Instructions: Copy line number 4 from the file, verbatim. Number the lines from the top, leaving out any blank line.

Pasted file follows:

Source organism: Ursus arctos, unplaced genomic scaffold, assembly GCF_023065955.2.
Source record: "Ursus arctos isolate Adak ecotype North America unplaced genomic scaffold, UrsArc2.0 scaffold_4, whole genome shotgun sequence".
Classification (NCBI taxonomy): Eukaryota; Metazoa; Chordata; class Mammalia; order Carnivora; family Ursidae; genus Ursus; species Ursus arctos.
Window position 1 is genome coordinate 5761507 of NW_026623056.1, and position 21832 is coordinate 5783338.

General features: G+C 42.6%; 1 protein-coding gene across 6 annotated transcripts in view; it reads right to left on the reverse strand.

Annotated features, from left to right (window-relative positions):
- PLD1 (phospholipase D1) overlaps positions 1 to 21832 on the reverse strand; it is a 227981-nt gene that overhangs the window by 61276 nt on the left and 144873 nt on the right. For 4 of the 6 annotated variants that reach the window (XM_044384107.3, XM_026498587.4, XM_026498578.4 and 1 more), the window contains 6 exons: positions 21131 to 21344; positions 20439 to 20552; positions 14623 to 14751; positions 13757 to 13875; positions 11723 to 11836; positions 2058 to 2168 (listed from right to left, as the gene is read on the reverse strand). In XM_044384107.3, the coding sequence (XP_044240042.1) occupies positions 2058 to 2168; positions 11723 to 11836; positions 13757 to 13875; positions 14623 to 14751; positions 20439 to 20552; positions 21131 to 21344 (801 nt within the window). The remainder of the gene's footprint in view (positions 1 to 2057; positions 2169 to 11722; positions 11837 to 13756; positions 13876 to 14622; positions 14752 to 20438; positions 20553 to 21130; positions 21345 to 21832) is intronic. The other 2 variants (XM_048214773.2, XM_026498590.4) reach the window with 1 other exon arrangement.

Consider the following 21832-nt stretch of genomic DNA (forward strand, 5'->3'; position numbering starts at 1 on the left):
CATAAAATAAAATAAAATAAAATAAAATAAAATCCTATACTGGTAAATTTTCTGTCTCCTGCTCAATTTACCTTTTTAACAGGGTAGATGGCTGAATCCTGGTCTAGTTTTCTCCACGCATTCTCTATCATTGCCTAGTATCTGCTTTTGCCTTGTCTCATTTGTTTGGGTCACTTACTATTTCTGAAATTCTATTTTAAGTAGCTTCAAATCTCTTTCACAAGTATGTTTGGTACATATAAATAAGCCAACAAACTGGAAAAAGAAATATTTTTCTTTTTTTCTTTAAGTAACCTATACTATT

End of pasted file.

Window position 1 is genome coordinate 5761507 of NW_026623056.1, and position 21832 is coordinate 5783338.